France's President Francois Hollande pictured at the Elysee presidential palace in Paris on August 29, 2013
France's President Francois Hollande pictured at the Elysee presidential palace in Paris on August 29, 2013. French President Francois Hollande said a military strike on Syria could come by Wednesday and that Britain's surprise rejection of armed intervention would not affect his government's stand. © Kenzo Tribouillard - AFP
France's President Francois Hollande pictured at the Elysee presidential palace in Paris on August 29, 2013
AFP
Last updated: August 30, 2013

France says Syria strike possible by Wednesday

French President Francois Hollande said a military strike on Syria could come by Wednesday and that Britain's surprise rejection of armed intervention would not affect his government's stand.

"France wants firm and proportionate action against the Damascus regime," he said in an interview to Le Monde daily on Friday. The French parliament is due to meet on Wednesday for an emergency Syria session.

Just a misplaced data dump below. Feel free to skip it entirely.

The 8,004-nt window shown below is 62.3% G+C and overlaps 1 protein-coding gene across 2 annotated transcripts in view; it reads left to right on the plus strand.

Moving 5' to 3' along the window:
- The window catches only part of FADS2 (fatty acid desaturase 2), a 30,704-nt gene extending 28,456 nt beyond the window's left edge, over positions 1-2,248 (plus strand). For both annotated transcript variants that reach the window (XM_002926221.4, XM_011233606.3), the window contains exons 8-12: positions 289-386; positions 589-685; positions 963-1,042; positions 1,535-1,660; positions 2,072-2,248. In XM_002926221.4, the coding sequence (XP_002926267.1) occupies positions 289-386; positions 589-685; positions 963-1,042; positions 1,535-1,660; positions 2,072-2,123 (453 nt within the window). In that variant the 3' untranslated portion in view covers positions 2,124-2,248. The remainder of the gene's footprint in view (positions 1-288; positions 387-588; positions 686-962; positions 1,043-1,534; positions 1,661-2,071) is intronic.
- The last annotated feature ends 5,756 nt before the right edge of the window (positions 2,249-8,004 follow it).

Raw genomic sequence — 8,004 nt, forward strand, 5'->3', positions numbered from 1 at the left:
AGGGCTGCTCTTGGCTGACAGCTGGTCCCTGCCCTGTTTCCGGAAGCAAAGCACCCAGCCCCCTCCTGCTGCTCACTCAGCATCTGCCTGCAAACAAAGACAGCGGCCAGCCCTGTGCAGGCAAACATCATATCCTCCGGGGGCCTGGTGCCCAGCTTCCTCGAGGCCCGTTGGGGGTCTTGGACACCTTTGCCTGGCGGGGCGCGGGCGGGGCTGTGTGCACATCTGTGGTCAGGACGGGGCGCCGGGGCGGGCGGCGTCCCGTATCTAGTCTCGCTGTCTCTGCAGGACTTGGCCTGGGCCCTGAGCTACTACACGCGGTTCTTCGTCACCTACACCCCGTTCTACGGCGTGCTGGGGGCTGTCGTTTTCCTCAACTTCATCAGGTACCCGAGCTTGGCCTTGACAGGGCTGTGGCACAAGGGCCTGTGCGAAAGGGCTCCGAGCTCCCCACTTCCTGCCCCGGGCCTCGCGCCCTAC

Hollande said the British parliament's rebuff would not influence the course of action Paris would take.

"Each country is free to choose whether to take part in such an operation or not. That holds true for Britain and France," he said.

The French leader, who had vowed to "punish" President Bashar al-Assad's regime for an alleged chemical weapons attack on August 21, said "there was a body of indicators pointing to the responsibility of the Damascus regime."

"The chemical massacre of Damascus cannot remain unpunished," he said, adding: "I will today have a meaningful exchange with (US President) Barack Obama."

Hollande however ruled out strikes while the UN inspectors were in Syria investigating the alleged attack. UN chief Ban Ki-moon has said they were expected to leave Syria by Saturday morning.

The United States, which had warned that Assad would be crossing a "red line" if chemical weapons were used, said it was still seeking an "interventional coalition" for possible strikes on Syria while reserving the right to act alone.

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